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Given that a coral species has a specific temperature niche, that will translate into a geographic range that contains coastal waters having suitable temperatures. Let’s suppose that this range is illustrated here by the yellow polygon. As global warming shifts temperature zones poleward, the thermal niche of this hypothetical coral species would move southward. The southward-moving warm range edge is often called the leading edge of the range. The green polygon now represents the potential new thermal habitat for our coral species. But some of it is unavailable because it extends beyond the continental shelf into deeper water. Let’s remove that part of the polygon. In the north of the coral’s range, increasing temperatures will mean increasing stress on corals that remain there.
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Eventually, temperatures will become so high that corals there die, and we have a trailing range edge contraction. This local loss of a species is called a species extirpation, as opposed to the more commonly known species extinction, which refers to the global loss of a species. Adding the newly available area to the existing range and subtracting the area experiencing extirpation. We’re left with the new species range for the amount of warming experienced. A general feature of range shifts illustrated here is that the area available for range expansion is often larger than the area lost to access of heat. While this might superficially seem like good news it isn’t.
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Extirpations of species in the tropics have already resulted in a decline in tropical marine species richness, with a concomitant increase in the number of species at mid latitudes. This is illustrated by our recent analysis of the total number of free swimming marine species by latitudinal bands in two time periods – the first before major warming of the ocean, and the second period being a recent 21 year period. There is a clear drop in marine species richness in the tropics, representing tropical extirpations due to range shifts driven by ocean warming. Range shifts are also evident in the mid-latitude peaks in richness, shifting poleward in both the northern hemisphere and the southern hemisphere.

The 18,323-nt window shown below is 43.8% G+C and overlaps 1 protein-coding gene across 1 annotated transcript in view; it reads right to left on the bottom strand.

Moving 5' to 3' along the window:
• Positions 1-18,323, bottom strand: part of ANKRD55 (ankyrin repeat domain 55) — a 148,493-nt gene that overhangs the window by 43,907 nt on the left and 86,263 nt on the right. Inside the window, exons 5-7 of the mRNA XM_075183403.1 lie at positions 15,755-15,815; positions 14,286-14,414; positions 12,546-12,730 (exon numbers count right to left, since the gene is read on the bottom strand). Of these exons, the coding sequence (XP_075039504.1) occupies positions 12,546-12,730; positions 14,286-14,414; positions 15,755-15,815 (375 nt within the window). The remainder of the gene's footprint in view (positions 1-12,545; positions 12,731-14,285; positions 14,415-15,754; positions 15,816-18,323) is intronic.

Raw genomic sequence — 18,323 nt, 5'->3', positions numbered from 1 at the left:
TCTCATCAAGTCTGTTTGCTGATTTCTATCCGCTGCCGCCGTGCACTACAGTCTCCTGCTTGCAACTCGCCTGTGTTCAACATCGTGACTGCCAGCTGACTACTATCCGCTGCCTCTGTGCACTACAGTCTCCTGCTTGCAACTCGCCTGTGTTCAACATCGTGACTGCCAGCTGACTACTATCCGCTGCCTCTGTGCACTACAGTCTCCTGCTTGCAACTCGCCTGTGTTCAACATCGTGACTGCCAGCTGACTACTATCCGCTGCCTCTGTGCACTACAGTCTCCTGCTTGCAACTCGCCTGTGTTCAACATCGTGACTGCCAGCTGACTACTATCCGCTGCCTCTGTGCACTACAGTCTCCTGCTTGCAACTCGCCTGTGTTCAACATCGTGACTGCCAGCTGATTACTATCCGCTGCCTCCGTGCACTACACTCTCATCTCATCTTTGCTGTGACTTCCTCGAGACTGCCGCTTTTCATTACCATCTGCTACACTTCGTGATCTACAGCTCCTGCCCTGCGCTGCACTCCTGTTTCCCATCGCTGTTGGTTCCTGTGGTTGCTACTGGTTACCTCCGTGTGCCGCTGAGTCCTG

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The gains and losses associated with range shifts also manifest in fisheries. Many tropical islands risk losing access to fish stocks as their waters warm, potentially destroying important fisheries upon which local communities depend. By contrast, some temperate areas a gaining new fishery species are experiencing growth in existing fish stocks as waters warm. Ironically, nations that stand to lose the most have contributed least to the fossil-fuel emissions that are causing climate change, whereas nations that stand to benefit are often amongst those that caused the problem in the first place. This highlights the importance of global action on climate change, with all nations participating actively honestly, and with the overarching aim of finding just solutions.

Species on the move

In this short video, Prof David Schoeman explains what range shifts are, explores how and why they arise, and discusses some of the basic consequences for ecosystems and humanity.

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Life Below Water: Conservation, Current Issues, Possible Solutions